John McVay, Bubble Bobble, 2020, video

Bubble Bobble destroys the fragile barrier between my exposed bodily vulnerability and the aggressive masculine social conditioning that informs my experience in life. A mumbled greeting is forced through a mask of fur, followed by a self-flagellation, a protected display of subjection, and a battle between pleasure and pain. Wanting to be other than myself, a yearning to experience the pain that my privilege has shielded me from, to understand myself through someone else. I amplify the popping of the bubbles that surround me while I stab the microphone into my torso and lap. The weakness of my flesh takes the blows of the mic and echoes back with a cry of strength. With the bubbles popped, the microphone falls to the floor and cries. 


John McVay currently works and lives in Las Vegas, Nevada. A recent transplant to Las Vegas, he has spent most of his life in Arizona, between Phoenix and Tucson.

He a student at UNLV pursuing an MFA degree, and he received a BFA in printmaking at Arizona State University. 

His work examines the ways in which the media represents and idealizes, and the way that nostalgia functions in relation to the status quo. Control, disappointment, and a confusion of the self are some negative effects of capitalism that seep into our minds through our addictions and obsession with popular media. Recombining disparate fragments of print media artifacts and the detritus of bygone years, the work is the piecing together of childhood memories, making sense of the past from scraps of recollections and coming to terms with the control, disappointment, and confusion of present and future moments. How does the comfort of nostalgia guide or mislead from childhood to self-actualization?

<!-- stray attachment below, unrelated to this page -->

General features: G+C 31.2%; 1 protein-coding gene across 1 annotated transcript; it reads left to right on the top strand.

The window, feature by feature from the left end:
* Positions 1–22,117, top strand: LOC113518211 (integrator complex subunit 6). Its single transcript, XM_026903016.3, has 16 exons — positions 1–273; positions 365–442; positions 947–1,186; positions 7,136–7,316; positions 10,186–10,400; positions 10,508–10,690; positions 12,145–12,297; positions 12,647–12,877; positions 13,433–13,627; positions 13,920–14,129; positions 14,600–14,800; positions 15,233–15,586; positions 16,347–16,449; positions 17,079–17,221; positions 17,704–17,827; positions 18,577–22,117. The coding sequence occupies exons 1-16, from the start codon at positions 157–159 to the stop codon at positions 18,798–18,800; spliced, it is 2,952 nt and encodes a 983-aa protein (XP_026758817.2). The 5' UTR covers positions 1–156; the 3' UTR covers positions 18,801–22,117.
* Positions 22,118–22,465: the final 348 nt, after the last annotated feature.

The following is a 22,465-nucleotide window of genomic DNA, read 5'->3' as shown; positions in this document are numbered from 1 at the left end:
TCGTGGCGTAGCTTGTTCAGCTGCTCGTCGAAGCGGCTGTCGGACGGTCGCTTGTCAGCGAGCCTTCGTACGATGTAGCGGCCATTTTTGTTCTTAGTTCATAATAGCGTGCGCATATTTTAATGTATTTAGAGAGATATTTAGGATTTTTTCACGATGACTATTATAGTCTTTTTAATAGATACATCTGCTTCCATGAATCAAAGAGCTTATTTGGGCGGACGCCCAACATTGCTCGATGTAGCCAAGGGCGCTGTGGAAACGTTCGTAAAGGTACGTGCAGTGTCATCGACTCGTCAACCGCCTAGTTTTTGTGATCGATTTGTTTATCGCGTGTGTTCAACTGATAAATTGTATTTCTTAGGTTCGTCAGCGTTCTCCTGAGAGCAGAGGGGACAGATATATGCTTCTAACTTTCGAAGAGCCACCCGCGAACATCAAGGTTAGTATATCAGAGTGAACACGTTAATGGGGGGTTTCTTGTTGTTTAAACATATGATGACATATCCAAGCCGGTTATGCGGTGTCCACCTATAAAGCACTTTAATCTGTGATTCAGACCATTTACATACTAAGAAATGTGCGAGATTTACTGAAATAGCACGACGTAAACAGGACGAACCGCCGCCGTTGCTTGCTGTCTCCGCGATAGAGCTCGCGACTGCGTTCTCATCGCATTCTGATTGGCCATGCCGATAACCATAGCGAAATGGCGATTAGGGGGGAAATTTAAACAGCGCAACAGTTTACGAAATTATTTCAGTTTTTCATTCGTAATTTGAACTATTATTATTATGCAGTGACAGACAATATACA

instagram: @ johnjohnmcvay


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